|An excommunication |
(BL, Royal MS 6 E VI f. 216v)
Research over the last few years has shown that there is still so much more to learn about Magna Carta: both new discoveries and new interpretations. The latest issue of Historical Research includes two articles that illuminate the context and afterlife of the Charter.
Christopher Tilley’s ‘Magna Carta and the honour of Wallingford’ provides new insights into local society in the early thirteenth century, and the context that informed the Charter:
'Magna Carta mentions the honour of Wallingford twice. Exploring the context of this shows how a tenurial relationship predating John's accession to the throne led to minor ‘gentry’ landholders experiencing the king's manipulation of marriages, wardships and escheats directly, and resulted in many serving in John's military expeditions. All this was in addition to the increasingly onerous demands of royal government also felt by many of their neighbours in the localities. This combination of networks, tenurial and local, helps explain the politicization of minor landholders such as William fitz Ellis of Waterperry, who was present at Runnymede in 1215, and the nature of political society in the early thirteenth century.'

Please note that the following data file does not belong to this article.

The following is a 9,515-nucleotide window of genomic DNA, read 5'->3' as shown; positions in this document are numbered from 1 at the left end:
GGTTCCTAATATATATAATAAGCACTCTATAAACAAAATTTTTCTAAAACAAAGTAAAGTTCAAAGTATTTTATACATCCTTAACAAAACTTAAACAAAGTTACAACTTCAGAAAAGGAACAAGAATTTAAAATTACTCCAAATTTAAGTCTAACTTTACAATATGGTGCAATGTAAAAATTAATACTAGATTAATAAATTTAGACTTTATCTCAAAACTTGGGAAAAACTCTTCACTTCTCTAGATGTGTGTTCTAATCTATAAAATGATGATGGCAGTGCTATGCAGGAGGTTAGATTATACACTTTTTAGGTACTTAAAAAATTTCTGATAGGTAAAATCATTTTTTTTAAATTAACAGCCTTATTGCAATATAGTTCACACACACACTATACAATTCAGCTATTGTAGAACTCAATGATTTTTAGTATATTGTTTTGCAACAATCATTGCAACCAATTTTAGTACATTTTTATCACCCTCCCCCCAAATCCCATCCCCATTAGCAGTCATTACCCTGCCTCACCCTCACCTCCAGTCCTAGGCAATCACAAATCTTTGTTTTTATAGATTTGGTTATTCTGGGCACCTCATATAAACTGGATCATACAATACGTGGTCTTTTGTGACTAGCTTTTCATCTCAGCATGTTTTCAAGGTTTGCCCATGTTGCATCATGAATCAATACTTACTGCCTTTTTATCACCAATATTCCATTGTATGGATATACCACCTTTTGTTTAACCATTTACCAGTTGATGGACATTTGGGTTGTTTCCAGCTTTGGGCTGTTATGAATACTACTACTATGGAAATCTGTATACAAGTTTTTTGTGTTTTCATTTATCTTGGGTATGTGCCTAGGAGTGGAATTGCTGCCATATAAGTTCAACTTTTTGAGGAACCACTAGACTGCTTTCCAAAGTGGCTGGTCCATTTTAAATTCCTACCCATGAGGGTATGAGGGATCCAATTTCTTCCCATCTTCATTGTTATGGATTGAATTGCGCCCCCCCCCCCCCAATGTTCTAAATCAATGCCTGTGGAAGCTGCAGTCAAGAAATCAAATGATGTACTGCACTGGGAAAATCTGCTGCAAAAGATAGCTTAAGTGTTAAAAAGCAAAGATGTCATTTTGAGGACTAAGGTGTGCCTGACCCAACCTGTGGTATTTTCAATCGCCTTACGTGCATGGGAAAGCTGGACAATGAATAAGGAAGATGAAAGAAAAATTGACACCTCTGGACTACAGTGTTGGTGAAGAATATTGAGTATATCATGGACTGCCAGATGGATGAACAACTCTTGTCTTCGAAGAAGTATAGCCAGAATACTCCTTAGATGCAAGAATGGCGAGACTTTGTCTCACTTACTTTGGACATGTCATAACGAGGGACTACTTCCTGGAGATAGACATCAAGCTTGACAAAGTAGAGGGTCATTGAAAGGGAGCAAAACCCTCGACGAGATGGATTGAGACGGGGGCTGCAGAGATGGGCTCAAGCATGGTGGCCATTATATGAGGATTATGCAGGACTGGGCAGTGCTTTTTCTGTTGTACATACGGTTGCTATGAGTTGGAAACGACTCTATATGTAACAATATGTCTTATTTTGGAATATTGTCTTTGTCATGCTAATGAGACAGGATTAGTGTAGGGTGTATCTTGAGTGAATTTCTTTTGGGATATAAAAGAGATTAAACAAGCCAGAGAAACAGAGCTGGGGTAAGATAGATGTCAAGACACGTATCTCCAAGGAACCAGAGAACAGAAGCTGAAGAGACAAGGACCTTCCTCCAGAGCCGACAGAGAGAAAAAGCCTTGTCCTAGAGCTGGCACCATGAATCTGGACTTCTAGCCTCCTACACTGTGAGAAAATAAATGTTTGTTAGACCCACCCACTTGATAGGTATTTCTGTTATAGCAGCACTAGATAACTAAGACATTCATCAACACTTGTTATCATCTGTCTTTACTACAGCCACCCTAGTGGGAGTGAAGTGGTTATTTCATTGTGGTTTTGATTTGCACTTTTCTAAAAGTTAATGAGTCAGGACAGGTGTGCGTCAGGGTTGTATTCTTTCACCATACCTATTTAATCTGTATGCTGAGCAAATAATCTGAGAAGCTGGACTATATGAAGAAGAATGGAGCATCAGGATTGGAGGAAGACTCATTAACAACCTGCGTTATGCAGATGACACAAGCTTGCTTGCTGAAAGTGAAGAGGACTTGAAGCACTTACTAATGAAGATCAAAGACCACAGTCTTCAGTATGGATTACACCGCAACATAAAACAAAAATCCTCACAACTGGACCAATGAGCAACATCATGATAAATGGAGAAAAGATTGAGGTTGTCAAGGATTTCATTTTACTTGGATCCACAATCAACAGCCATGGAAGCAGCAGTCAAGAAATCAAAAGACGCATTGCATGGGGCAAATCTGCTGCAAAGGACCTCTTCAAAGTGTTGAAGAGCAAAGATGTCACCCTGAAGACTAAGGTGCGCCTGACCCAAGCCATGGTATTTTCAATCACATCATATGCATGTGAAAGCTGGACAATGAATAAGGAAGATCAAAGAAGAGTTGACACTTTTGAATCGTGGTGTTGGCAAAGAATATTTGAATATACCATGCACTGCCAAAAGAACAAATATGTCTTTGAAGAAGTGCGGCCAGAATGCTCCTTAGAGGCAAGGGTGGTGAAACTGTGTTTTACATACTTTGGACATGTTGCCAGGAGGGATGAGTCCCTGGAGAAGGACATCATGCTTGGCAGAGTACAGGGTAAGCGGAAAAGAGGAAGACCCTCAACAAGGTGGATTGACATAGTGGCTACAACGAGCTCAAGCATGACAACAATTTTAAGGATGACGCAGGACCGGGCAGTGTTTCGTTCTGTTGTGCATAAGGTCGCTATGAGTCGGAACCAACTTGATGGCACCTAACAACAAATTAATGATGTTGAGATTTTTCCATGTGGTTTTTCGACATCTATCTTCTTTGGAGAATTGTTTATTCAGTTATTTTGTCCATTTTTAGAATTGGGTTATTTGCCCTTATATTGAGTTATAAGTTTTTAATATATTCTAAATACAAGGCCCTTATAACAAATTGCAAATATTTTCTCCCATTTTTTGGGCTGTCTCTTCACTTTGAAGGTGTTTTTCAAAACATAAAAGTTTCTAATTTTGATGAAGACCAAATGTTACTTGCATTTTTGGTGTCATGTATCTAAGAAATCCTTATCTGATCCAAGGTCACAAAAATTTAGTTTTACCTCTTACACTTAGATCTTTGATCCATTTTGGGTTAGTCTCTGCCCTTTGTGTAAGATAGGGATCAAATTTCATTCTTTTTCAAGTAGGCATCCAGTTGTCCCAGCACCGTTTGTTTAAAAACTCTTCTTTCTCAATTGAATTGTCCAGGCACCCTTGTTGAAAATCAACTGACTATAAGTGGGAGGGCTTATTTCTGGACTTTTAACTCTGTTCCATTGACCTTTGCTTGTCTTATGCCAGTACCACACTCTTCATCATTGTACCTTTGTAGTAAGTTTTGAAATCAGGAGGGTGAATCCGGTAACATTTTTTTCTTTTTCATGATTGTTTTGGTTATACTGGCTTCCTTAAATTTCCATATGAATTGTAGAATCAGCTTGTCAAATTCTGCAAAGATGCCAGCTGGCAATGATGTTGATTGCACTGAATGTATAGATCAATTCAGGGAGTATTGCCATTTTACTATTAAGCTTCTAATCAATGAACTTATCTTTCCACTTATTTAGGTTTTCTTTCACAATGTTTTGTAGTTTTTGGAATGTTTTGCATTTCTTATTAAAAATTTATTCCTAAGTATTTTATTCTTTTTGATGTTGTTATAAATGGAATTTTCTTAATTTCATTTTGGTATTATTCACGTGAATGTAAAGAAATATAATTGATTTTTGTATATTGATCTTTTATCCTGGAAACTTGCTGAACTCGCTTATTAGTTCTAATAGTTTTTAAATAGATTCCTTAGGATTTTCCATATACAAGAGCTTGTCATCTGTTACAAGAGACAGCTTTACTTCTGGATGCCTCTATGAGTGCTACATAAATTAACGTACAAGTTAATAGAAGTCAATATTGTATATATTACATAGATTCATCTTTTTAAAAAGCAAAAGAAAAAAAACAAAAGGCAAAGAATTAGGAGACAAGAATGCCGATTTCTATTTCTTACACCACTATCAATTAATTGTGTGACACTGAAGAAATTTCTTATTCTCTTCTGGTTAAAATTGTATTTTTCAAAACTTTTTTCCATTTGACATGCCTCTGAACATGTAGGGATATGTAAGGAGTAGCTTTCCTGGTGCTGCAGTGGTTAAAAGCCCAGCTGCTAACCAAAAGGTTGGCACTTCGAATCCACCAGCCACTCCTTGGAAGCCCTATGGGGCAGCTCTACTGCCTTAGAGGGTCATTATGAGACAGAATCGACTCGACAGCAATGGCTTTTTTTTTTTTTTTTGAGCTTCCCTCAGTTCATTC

You can read the full article here (login required).
Felicity Hill’s ‘Magna Carta, canon law and pastoral care: excommunication and the church's publication of the charter’ advances a new argument to explain why the Church was so committed to publicising the Charter in the later thirteenth century:
'This article argues that the church's strenuous efforts to publicize Magna Carta can only be fully understood when viewed in the context of canon law and pastoral care. The automatic sentence of excommunication that fell on anyone who infringed Magna Carta meant that every Christian in medieval England needed to know not just the general principles of the charter, but the contents of every clause. Clergymen had a duty to ensure that their parishioners did not unwittingly incur the sanction, thereby endangering their souls. Thus the threat of excommunication had a profound effect on the political awareness of English society, as a result of the church's obligation to look out for the spiritual welfare of its members.'
You can read the full article here (login required), and read Felicity's post for the Magna Carta Project blog - on the 1253 excommunication - here.